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What the program is about[1]

Effective altruism (EA) is an ongoing project to find the best ways to do good, and put them into practice. 

Our core goal with this program is to introduce you to some of the principles and thinking tools behind effective altruism. We hope that these tools can help you as you think through how you can best help the world.

We also want to share some of the arguments for working on specific problems, like global health or biosecurity. People involved in effective altruism tend to agree that, partly due to uncertainty about which cause is best, we should split our resources between problems. But they don’t agree on what that split should be. People in the effective altruism community actively discuss and disagree about which causes to prioritize and how, even though we’ve learned a lot over the last decade. We hope that you will take these ideas seriously and think for yourself about which ways to help are most effective.

Finally, we give you some time at the end of the program to begin to reflect on how you personally can help to solve these problems. We don’t expect you’ll have an answer by the end of the eight weeks, but we hope you’re better prepared to explore this further.

What the program involves

Each part of the program has a set of core posts and sometimes an exercise. 

We think that the core posts take most people about 1-2 hours to get through, and the exercise another 30-60 minutes. We have matched the readings and exercises so that, in total, we think it will take around 2-2.5 hours per week to prepare for the weekly session.

The exercises help you put the concepts from the reading into practice.

Beyond the core posts, there are more materials each week in ‘More to Explore’ — these are all optional and explore the themes of the week in more depth and breadth. 

Approximate reading times are given for each of the posts. Generally, we’d prefer you to take your time and think through the readings instead of rushing.

This curriculum was drawn up by staff from the Centre for Effective Altruism, incorporating feedback from others. Ultimately we had to make many judgement calls, and other people would have drawn up a different curriculum.[2]

How we hope you’ll approach the program

Taking ideas seriously

Often, conversations about ideas are recreational: we enjoy batting around interesting thoughts and saying smart things, and then go back to doing whatever we were already doing in our lives. This is a fine thing to do — but at least sometimes, we think we should be asking ourselves questions like: 

  • “How could I tell if this idea was true?”
  • “What evidence would it take to convince me that I was wrong about an idea?”
  • “If it is true, what does that imply I should be doing differently in my life? What else does it imply I’m wrong about?”
  • “How might this impact my plans for my career/life?”

And, zooming out: 

  • “Where are my blind spots?”
  • “Which important questions should I be thinking about that I’m not?”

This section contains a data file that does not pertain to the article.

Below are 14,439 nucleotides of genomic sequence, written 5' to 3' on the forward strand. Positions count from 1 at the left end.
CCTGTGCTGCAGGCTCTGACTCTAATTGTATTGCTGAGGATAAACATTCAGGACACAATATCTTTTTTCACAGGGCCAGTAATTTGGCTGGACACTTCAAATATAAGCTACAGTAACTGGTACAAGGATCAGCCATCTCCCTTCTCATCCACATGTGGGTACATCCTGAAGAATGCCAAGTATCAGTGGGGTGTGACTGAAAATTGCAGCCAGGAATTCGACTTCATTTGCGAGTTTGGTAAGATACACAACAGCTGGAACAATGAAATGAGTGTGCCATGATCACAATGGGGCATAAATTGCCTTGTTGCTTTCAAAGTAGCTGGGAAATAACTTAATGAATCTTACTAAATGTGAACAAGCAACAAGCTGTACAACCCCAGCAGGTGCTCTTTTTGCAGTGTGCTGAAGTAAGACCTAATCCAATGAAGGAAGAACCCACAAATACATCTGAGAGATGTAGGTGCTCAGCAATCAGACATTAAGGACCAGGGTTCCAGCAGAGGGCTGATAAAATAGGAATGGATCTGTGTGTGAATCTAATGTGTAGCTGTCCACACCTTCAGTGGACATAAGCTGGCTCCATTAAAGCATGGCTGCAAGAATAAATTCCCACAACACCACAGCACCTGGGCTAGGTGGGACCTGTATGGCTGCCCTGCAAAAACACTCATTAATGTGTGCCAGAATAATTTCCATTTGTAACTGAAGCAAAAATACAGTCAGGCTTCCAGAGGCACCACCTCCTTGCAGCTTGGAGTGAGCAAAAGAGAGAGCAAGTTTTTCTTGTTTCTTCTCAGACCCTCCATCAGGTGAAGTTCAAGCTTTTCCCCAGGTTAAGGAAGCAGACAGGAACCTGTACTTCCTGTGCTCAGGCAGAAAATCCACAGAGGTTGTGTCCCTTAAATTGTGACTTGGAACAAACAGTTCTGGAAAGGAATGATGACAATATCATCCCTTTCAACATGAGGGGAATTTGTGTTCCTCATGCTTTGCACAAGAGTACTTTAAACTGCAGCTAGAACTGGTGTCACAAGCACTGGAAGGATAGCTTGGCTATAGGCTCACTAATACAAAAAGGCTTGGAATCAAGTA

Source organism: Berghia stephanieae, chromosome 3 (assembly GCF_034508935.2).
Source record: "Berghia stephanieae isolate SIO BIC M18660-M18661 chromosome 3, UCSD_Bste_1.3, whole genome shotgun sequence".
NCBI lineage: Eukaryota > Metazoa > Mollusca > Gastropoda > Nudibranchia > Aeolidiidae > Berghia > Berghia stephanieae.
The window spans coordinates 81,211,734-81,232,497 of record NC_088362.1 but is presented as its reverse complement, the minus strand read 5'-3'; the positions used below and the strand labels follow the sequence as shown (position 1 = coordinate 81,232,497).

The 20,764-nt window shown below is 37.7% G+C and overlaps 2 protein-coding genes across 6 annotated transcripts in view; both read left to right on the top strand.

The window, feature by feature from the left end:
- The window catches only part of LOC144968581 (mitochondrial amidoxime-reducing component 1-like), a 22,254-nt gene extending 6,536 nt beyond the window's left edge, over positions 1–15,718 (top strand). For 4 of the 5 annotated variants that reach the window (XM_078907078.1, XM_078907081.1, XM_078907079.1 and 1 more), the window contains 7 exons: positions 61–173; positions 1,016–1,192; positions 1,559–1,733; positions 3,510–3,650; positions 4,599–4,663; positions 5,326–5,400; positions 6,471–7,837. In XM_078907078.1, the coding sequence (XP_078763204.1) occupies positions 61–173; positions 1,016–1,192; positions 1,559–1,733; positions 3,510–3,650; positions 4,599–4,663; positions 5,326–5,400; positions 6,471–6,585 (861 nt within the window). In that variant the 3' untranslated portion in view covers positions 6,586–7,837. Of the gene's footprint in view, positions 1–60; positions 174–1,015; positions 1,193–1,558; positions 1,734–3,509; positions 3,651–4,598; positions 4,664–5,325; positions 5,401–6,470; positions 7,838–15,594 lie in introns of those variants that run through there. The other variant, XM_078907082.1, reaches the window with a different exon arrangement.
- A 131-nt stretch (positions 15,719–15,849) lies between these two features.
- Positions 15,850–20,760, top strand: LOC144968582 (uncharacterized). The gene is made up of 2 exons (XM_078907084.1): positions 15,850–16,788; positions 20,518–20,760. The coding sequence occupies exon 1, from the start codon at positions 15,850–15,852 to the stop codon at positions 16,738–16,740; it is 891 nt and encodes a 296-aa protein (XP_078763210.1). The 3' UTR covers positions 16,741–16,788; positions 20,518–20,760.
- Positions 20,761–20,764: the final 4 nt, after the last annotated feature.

• “Do I really know if this idea/plan will help make things better or not?”

Answering these questions can help make our worldviews as accurate and full as possible and, by extension, help us make better decisions about things that we care about.

Disagreements are useful

When thoughtful people with access to the same information reach very different conclusions from each other, we should be curious about why and we should actively encourage people to voice and investigate where those disagreements are coming from. If, for example, a medical community is divided on whether Treatment A or B does a better job of curing some disease, they should want to get to the bottom of that disagreement, because the right answer matters — lives are at stake. If you start off disagreeing with someone then change your mind, that can be hard to admit, but we think that should be celebrated. Helping conversations become clearer by changing your mind in response to arguments you find compelling will help the community act to save lives more effectively  Even if you don’t expect to end up agreeing with the other person, you’ll learn more if you acknowledge that you disagree and try to understand exactly how and why their views disagree with yours.

Be aware of our privilege and the seriousness of these issues

We shouldn’t lose sight of our privilege in being able to read and discuss these ideas, or that we are talking about real lives. We’re lucky to be in a position where we can have such a large impact, and this opportunity for impact is the consequence of a profoundly unequal world. Also, be conscious of the fact that people in this program come to these discussions with different ideas, backgrounds, and knowledge. Some of these topics can be uncomfortable to talk about — which is one of the reasons they’re so neglected, and so important to talk about — especially when we may have personal ties to some of these areas.

Explore further

This handbook aims to introduce people to effective altruism in a structured manner. There are far too many relevant topics, ideas, and research for all but a small fraction of them to fit into this very short program. If you are interested in these topics, you may find it very useful to dive into the linked websites, and the websites those sites link to, and so on.

 

 

This work is licensed under a Creative Commons Attribution 4.0 International License.
 

  1. ^

    This handbook is also accessible as a Google Doc version here 

  2. ^

     Our goal is to introduce people to some of the core principles of effective altruism, to share the arguments for different problems that people in effective altruism work on, and to encourage you to think about what you want to do on the basis of those ideas. We also tried to give a balance of materials that is in line with the (significant) diversity of views on these topics within effective altruism. 

    In drawing up the curriculum, we consulted community members, subject matter experts, and program facilitators.

    We think that these readings are interesting and give a good introduction, but we hope that you engage with them critically, rather than taking them all at face value. Once you’ve read this curriculum, we encourage you to explore other EA writings (e.g. on this wiki).

Comments16